Is there a way to know if our baby will have Down syndrome?
Your healthcare providers can diagnose Down syndrome before your baby is born or at birth.
- In prenatal (before birth) tests called screenings, blood tests and ultrasound (imaging test) are used to look for “markers” that suggest Down syndrome may be present.
- Other prenatal screenings used to diagnose Down syndrome include amniocentesis and chorionic villus sampling (CVS). In these tests, a doctor removes a sample of cells from the part of the womb called the placenta (CVS), or the fluid surrounding the baby (amniocentesis), to look for abnormal chromosomes. You can choose whether or not to have these prenatal screenings.
- At birth, providers look for the physical signs of Down syndrome. To confirm the diagnosis, a blood test called a karyotype is done. In this test, the a small sample of blood is taken and studied under a microscope to see if an extra amount of chromosome 21 is present.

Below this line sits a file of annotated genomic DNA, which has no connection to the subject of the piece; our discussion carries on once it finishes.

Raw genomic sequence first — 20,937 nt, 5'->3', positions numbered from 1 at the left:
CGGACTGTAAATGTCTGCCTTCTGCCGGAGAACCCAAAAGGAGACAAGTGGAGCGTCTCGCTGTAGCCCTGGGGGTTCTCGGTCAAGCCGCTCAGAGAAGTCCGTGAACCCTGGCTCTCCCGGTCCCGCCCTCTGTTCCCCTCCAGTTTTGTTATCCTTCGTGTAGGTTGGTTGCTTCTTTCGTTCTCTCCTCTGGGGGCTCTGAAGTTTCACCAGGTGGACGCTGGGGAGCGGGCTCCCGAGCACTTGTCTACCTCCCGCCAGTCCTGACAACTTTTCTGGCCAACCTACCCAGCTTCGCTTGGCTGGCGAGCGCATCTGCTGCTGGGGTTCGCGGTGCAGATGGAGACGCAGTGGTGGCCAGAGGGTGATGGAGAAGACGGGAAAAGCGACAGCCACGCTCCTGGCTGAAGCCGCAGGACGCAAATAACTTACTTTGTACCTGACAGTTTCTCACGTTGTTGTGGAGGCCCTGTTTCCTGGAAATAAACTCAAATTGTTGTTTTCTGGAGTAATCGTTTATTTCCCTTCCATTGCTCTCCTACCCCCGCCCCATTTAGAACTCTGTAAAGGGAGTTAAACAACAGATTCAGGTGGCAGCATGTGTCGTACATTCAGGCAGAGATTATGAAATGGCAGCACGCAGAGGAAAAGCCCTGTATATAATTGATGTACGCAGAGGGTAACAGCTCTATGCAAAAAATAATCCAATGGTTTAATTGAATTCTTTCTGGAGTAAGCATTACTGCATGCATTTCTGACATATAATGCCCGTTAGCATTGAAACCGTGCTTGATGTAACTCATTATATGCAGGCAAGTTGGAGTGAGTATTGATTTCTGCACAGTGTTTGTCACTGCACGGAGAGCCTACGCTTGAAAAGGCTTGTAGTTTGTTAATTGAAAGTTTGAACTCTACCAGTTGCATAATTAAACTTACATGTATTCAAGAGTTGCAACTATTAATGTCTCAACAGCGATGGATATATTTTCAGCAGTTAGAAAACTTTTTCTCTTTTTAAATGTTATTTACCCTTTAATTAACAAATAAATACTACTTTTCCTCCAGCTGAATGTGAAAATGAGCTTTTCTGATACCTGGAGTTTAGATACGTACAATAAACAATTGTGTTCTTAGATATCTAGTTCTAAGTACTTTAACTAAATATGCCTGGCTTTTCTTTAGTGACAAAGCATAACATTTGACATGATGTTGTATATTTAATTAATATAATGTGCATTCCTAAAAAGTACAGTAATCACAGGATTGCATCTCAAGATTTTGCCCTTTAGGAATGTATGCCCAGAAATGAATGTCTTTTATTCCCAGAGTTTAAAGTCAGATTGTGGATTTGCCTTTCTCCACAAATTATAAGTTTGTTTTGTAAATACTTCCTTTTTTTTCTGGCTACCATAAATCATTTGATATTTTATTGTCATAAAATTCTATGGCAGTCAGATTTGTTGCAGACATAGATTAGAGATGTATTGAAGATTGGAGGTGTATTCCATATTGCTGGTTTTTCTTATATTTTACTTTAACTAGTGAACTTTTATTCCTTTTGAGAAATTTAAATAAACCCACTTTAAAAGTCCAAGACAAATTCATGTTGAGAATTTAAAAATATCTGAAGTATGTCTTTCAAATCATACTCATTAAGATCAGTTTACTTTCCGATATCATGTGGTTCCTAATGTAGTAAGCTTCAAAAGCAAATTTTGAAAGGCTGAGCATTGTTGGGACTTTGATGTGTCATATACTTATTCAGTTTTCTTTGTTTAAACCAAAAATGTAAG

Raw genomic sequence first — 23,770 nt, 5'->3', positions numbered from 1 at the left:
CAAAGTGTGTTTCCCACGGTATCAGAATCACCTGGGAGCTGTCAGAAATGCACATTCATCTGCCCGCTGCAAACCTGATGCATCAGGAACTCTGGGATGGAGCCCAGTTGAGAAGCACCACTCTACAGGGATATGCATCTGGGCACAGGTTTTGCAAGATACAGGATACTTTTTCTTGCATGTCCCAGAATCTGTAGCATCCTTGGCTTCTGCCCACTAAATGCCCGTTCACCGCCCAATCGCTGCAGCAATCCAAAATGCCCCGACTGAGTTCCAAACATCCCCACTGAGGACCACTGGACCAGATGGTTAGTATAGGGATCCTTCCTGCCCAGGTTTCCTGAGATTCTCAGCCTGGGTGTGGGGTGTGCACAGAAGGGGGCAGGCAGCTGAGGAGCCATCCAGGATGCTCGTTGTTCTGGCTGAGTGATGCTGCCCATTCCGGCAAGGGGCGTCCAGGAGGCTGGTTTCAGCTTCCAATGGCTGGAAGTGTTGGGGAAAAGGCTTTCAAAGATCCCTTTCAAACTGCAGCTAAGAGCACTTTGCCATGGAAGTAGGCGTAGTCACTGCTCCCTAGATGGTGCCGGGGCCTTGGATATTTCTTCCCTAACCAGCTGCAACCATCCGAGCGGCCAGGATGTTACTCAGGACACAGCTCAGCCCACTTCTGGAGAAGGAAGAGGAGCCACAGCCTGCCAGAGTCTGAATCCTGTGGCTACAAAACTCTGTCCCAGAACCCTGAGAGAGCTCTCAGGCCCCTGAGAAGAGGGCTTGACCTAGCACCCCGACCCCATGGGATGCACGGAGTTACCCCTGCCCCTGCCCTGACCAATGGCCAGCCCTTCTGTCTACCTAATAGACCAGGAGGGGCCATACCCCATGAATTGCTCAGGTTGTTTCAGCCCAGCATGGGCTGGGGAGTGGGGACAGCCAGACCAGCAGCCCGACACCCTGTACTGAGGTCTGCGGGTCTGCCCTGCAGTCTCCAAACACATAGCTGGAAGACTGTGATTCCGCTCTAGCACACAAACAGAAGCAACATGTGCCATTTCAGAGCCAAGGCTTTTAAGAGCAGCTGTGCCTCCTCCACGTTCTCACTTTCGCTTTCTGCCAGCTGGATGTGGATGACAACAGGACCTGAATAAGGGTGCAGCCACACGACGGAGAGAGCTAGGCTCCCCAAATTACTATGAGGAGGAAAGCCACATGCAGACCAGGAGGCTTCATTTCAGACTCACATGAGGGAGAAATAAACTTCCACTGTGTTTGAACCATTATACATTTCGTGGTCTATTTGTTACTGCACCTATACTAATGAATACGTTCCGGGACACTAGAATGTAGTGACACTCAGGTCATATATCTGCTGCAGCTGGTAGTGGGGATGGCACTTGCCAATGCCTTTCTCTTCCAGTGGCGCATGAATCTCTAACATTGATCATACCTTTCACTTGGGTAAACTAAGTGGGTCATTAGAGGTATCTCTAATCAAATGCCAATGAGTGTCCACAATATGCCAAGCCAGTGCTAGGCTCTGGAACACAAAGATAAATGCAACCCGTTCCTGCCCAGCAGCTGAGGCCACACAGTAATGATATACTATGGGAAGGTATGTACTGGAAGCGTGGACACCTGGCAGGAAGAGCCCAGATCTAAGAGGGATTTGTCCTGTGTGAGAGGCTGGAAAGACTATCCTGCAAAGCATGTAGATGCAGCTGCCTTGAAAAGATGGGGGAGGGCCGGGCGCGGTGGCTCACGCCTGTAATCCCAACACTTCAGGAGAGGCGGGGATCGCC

What if we find out that our unborn baby has Down syndrome?
If you find out the baby you’re carrying has Down syndrome, your providers will direct you to resources to help you after your child’s birth. Several options are available (see Resources section).
You may want to participate in counseling or join a support group. Counselors and support groups help you prepare for raising a child with Down syndrome.
In support groups you can talk with other parents about their experiences living with Down syndrome. It’s a great way to share practical advice on coping with the condition, its ups-and-downs, frustrations and joys. You’ll find that you’re not alone.